This editorial has been updated to reflect breaking news as of Saturday evening.
Justice Ruth Bader Ginsburg beat expectations even in the way she became the second woman to sit on the highest court in the nation.
That nod, in 1993, was expected to go to Stephen Breyer, a fellow federal court judge and former Senate Judiciary Committee staffer with close ties to Senator Edward Kennedy, who was at the time the number two Democrat on the committee after then-Chairman Joe Biden.
But Ginsburg so impressed President Bill Clinton that she won the nomination. Breyer would join her on the bench just a year later.
Her tenure would further prove her to be a figure never to be underestimated. She authored key decisions on women’s rights and other pivotal issues, including the 1996 ruling requiring Virginia Military Institute to accept women or lose its funding. She issued scathing dissents on issues such as abortion rights and unequal pay for women— the latter dissent spurred Congress to pass the Lilly Ledbetter Fair Pay Act.
She also continued to work while receiving cancer treatment five separate times since her first diagnosis in 1999, proving that the size of her strength belied her physical stature.
Setting aside her enduring legacy for just a moment, Ginsburg’s death creates an existential moment for the Supreme Court and the nation. She knew it would be, dictating a statement to granddaughter, Clara Spera, before her death that said: “My most fervent wish is that I will not be replaced until a new president is installed.”
After Justice Antonin Scalia passed away in February 2016, Senate majority leader Mitch McConnell created a precedent, declaring that a Supreme Court vacancy created by the death of a justice in an election year should not be filled until the American people had their say at the voting booths. He halted President Obama’s nomination of Merrick Garland, despite McConnell’s own admission that the move had nothing to do with Garland’s qualifications, and kept that seat open for President Trump to fill it. (A move that this editorial board opposed.) And Neil Gorsuch is on the bench as a result.
Regardless of whether you think the hold-up of Garland’s confirmation was a good idea, because McConnell created the election year rule on purported democratic principles he ought to be expected to follow that rule again now — especially because this vacancy has been created much closer to a presidential election. Of course, he almost certainly won’t, as he has proven himself a shill to his party and a corrupt president. At the very least, voters should demand that the Senate, and individual senators in competitive races, vow not to install a new justice during the Senate lame duck session that follows the election and precedes Inauguration Day, should Trump be defeated. Voting before the election on a nominee, as appears to be McConnell’s plan, would be hypocritical and unjust, but that would at least give voters the chance to hold senators up for re-election accountable for their choice in November.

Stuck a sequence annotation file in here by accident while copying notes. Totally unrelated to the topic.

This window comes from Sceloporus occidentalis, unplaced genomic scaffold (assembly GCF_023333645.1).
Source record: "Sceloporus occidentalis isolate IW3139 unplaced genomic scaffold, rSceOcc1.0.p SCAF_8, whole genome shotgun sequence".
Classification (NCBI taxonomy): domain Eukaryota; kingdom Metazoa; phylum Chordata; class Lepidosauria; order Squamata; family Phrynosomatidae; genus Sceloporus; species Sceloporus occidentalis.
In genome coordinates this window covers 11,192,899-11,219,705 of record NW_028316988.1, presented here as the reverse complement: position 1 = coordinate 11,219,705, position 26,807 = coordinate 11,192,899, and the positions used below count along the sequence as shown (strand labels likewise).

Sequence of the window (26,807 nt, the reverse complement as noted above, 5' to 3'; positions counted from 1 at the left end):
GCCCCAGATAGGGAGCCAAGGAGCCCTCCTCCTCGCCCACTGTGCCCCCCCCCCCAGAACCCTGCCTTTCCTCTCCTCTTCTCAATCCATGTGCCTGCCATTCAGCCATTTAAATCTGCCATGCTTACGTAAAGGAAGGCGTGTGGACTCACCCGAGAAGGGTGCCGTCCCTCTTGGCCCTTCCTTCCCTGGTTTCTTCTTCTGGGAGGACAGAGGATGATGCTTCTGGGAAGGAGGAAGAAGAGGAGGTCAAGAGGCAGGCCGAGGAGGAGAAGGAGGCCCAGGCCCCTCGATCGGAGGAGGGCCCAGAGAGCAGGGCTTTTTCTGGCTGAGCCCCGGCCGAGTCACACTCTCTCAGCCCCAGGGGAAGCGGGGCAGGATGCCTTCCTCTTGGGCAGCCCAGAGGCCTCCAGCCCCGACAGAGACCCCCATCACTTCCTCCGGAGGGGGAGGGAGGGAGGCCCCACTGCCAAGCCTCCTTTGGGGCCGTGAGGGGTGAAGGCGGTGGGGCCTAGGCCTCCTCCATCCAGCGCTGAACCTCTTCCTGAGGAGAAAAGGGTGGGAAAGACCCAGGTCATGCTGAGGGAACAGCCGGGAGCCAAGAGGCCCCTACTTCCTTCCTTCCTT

It is undeniable that the future of the Supreme Court is one of the greatest issues at stake in this election. Everything on the minds of voters as they prepare to cast their ballots in the middle of a pandemic — from health care to voting rights to the redrawing of congressional districts next year, which will affect their political power for the next generation — has been affected by Supreme Court rulings in recent years. The court is set to take up yet another challenge to Obamacare in its term that opens next month.
Add the cases working their way up to the high court on issues like reproductive rights, challenges to gun control laws, and the limits of executive power, and it’s clear that there are few decisions more important than who gets to fill a Supreme Court vacancy in a way that will shift its ideological balance.
Not surprisingly, McConnell said Friday night that a nominee from Trump will get a Senate vote. One Republican, Senator Lisa Murkowski of Alaska, said Friday that she would not vote for a replacement before the election. Republican Senator Susan Collins of Maine said in a statement Saturday: “In fairness to the American people, who will either be reelecting the president or selecting a new one, the decision on a lifetime appointment to the Supreme Court should be made by the president who is elected on Nov. 3.”
In 2018, Senator Lindsey Graham, Republican from South Carolina, said that if he were to become chair of the Judiciary Committee, “if an opening comes in the last year of President Trump’s term and the primary process is started, we’ll wait for the next election.”
Well, now-Chairman Graham and others should walk it like they talk it, and make sure that a Senate vote to confirm a nominee is a nonstarter before the next Inauguration Day. And every member of the upper chamber and every constituent should hold their feet to the fire to give voters their say.
Editorials represent the views of the Boston Globe Editorial Board. Follow us on Twitter at @GlobeOpinion.